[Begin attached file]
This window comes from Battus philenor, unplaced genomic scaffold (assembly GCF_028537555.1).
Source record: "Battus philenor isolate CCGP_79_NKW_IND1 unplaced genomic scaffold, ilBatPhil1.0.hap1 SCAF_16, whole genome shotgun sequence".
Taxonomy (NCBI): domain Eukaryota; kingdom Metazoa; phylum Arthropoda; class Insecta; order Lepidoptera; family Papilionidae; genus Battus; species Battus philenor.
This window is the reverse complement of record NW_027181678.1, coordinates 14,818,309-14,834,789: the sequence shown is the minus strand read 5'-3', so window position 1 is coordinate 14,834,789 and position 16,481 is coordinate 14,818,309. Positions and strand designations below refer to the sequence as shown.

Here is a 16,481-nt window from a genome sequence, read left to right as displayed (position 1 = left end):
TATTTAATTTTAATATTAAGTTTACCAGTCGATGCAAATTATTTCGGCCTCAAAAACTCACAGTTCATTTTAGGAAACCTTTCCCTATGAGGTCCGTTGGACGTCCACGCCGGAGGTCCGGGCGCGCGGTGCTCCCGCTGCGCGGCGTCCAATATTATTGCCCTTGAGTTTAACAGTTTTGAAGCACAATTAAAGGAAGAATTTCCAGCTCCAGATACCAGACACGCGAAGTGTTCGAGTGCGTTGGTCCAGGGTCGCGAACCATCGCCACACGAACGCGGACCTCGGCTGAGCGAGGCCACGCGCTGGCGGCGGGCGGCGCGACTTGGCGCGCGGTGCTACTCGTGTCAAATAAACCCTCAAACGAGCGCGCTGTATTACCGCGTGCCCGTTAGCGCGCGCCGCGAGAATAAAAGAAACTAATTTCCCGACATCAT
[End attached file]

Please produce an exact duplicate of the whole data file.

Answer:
This window comes from Battus philenor, unplaced genomic scaffold (assembly GCF_028537555.1).
Source record: "Battus philenor isolate CCGP_79_NKW_IND1 unplaced genomic scaffold, ilBatPhil1.0.hap1 SCAF_16, whole genome shotgun sequence".
Taxonomy (NCBI): domain Eukaryota; kingdom Metazoa; phylum Arthropoda; class Insecta; order Lepidoptera; family Papilionidae; genus Battus; species Battus philenor.
This window is the reverse complement of record NW_027181678.1, coordinates 14,818,309-14,834,789: the sequence shown is the minus strand read 5'-3', so window position 1 is coordinate 14,834,789 and position 16,481 is coordinate 14,818,309. Positions and strand designations below refer to the sequence as shown.

Here is a 16,481-nt window from a genome sequence, read left to right as displayed (position 1 = left end):
TATTTAATTTTAATATTAAGTTTACCAGTCGATGCAAATTATTTCGGCCTCAAAAACTCACAGTTCATTTTAGGAAACCTTTCCCTATGAGGTCCGTTGGACGTCCACGCCGGAGGTCCGGGCGCGCGGTGCTCCCGCTGCGCGGCGTCCAATATTATTGCCCTTGAGTTTAACAGTTTTGAAGCACAATTAAAGGAAGAATTTCCAGCTCCAGATACCAGACACGCGAAGTGTTCGAGTGCGTTGGTCCAGGGTCGCGAACCATCGCCACACGAACGCGGACCTCGGCTGAGCGAGGCCACGCGCTGGCGGCGGGCGGCGCGACTTGGCGCGCGGTGCTACTCGTGTCAAATAAACCCTCAAACGAGCGCGCTGTATTACCGCGTGCCCGTTAGCGCGCGCCGCGAGAATAAAAGAAACTAATTTCCCGACATCAT